We have conducted four large couple-based HIV clinical trials: three in the US and one in Kazakhstan. All three U.S. studies were identified as “best practices” by the Centers for Disease Control and Prevention (CDC) so are now being implemented in real world settings. Project Renaissance, a couple-based study that was completed recently in Kazakhstan, was also found to be efficacious and we expect it, too, will receive the CDC’s endorsement. We have also been involved in couple-based implementation studies to identify that factors that need to be present to implement an evidence-based, innovative HIV intervention in real-world settings with couples in New York City. More recently, under the leadership of Dr. Witte, we completed a study that implements the findings of Project Connect, a couple-based HIV intervention in 80 HIV agencies. We are proud that we have been able to design studies that make a difference in science as well as in people’s lives.
What is your next research project?
We just completed three studies:
Right now we are studying the implementation of a couple-based research with young men on probation and their female partners. We are also conducting a study among young African American men who have sex with men, which is being led by Dr. Wu.
What about internationally?
On the international front, we have HIV prevention and epidemiological studies on TB and other co-morbidities underway in Kazakhstan and other Central Asian countries, where the HIV epidemic is largely driven by the use of injection drugs.
How do you disseminate your research?
In 2013, investigators at SIG and GHRCCA published more than 30 peer review papers. We also produced a special issue of the international journal Drug and Alcohol Dependence, on HIV prevention in Central Asia. We brought in senior scientists from Central Asia, US and other countries as contributers. In addition to publications, we attend quite a few national and international conferences, like this one. And we sponsor seminars and workshops on various topics.
How do you reach audiences outside of academe?
We recently redeveloped the Web presence for both SIG and GHRCCA and are active on social media. In Central Asia and Mongolia, we rely on the staff who run GHRCCA’s field office, which is located in Almaty, Kazakhstan. Dr. Assel Terlikbayeva and her management team, Sholpan Primbetova and Buarzhan Zhussupov, and Aina Tovgoo in Mongolia, work very hard to get the word out about our findings to community healthcare providers as well as to policy makers.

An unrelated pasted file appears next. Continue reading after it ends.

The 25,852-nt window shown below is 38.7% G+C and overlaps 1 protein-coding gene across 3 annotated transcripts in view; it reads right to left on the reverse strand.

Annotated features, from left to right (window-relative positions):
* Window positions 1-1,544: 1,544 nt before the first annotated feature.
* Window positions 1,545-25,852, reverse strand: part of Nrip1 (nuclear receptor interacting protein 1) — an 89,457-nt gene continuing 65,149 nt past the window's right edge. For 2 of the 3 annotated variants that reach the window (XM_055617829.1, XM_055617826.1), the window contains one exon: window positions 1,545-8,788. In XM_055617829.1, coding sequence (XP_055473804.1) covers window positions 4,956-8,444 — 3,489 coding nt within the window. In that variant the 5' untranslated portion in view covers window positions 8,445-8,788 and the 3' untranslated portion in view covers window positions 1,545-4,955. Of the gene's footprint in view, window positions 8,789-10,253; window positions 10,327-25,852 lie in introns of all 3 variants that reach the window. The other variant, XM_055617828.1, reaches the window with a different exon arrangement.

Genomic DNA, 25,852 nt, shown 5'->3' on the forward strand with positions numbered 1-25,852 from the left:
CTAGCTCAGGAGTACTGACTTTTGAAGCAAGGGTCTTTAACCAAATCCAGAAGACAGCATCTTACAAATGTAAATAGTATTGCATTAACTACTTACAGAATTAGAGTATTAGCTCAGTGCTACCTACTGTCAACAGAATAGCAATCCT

Do you involve students and other faculty, as well as research scientists, in your work?
Our Centers serve as a training lab for pre-docs and masters-level students (not only from CSSW but also from other Columbia schools). We provide field placements for both domestic and international MSW students. The students participate in the Centers’ activities and are considered as an integral part of our research team. In addition, we have a number of faculty from Columbia and other universities who collaborate with us on research activities, both in the US and internationally. We emphasize multidisciplinary collaboration and promote this approach in all of the Centers’ activities, an approach we find very exciting.
Can you give me any examples of collaboration with other Columbia schools?
Recently, we were funded by the National Institute of Drug Abuse (NIDA) for a project in collaboration with the Mailman School of Public Health (MSPH). It’s a T32 training program for a pre- and post-docs. Dr. Wu and I are working with Dr. Lisa Metsch, who chairs MSPH’s Department of Sociomedical Sciences, to create a solid multidisciplinary training program.
Which reminds us: We believe you are very active in training the next generation of researchers?
Yes, we have a mission to train and mentor the upcoming generation of HIV and drug abuse research scientists. We have been fortunate to be funded by National Institute of Mental Health (NIMH) since 2008 for a superb training program to achieve this goal. The program is called the HIV Intervention Science Training Program (HISTP) and is for underrepresented new investigators. On a yearly basis, we recruit 4–6 trainees from different part parts of the country to participate.
Thanks, Professor El-Bassel for taking the time to do this interview. It is impressive to hear about all the ways you and your team have been setting, as well as stepping up, the pace for AIDS intervention research. Our School and its students are lucky to have you!
—Compiled and edited by ML Awanohara